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insurance score

Auto and home insurance companies use your credit report to calculate an insurance score that, along with information including your claims history, decides how much you’ll pay for coverage. These credit-based insurance scores start with much of the same data as a credit score, including your credit history and debt level. However, the data is analyzed differently to yield a number that, instead of predicting how likely you are to pay your bills on time, predicts whether you are more or less likely than a typical consumer to make a claim that will cause the insurance company to lose money. For more information on insurance or other financial questions, consider working with a financial advisor.

Where Credit-Based Insurance Scores Come From

Some insurance companies calculate their own credit-based insurance scores. However, most use scores provided by LexisNexis Risk Solutions and FICO. Whether developed in-house or purchased from an outside supplier, insurance companies use these credit-based insurance scores to help them with rating, pricing and underwriting decisions.

As is the case with credit scores, companies keep secret the precise details of how these scores are calculated. However, the main ingredients of the scores are well known. For FICO’s InScore credit-based insurance scores, they consist of the following ranked by importance :

  • 40% – Credit performance, including presence of past-due items, collections and bankruptcies
  • 30% – Current debt level, including total owed and proportion of available credit used
  • 15% – Length of credit history, including when oldest account was opened and number of accounts
  • 10% – New credit inquiries and new account openings
  • 5% – Types of credit used, such as credit cards, auto loans and mortgages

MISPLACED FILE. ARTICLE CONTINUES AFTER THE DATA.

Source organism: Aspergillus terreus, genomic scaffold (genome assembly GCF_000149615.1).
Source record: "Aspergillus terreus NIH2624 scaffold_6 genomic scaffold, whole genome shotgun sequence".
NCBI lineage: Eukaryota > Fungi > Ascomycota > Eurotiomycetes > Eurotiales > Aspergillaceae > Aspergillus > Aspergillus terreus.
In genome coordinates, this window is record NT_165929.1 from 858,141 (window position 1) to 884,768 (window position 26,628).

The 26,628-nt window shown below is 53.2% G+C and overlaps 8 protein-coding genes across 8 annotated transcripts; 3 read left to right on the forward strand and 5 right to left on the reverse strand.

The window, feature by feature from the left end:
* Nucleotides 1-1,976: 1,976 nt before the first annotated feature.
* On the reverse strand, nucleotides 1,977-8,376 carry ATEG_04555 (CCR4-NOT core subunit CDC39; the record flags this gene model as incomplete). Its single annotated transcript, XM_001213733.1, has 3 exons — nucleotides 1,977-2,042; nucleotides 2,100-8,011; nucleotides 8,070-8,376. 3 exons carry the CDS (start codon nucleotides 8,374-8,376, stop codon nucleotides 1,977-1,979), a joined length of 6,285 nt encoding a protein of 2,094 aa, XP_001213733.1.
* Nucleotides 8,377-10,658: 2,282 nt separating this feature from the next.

How Your Insurance Score Affects You

insurance score

Credit-based insurance scores range from 200 to 997 for LexisNexis Attract scores and 100 to 900 at FICO. A higher score means lower policy premiums. However, the credit-based insurance score is not the only factor.

Insurance companies are generally prohibited from declining to offer coverage based only on a credit-based insurance score. In setting pricing and coverage terms, underwriters may also look at applicants’ age, gender, marital status, education, location, driving record, history of claims and type of vehicle.

An insurance score can still have more impact on the premium for an automobile policy than the applicant’s history of being involved in accidents. Even if an applicant is a good driver, having a poor credit-based insurance scores can mean having to pay higher premiums. In fact, a 2021 Consumer Federation of American study found safe drivers in Washington State paid 79 percent more for insurance if they had poor credit-based insurance scores.

In addition to being calculated differently and having different uses, insurance scores and credit scores have other differences. One is that, while credit scores can be checked online, drivers can’t usually find out their credit-based insurance scores.

Dealing With a Poor Insurance Score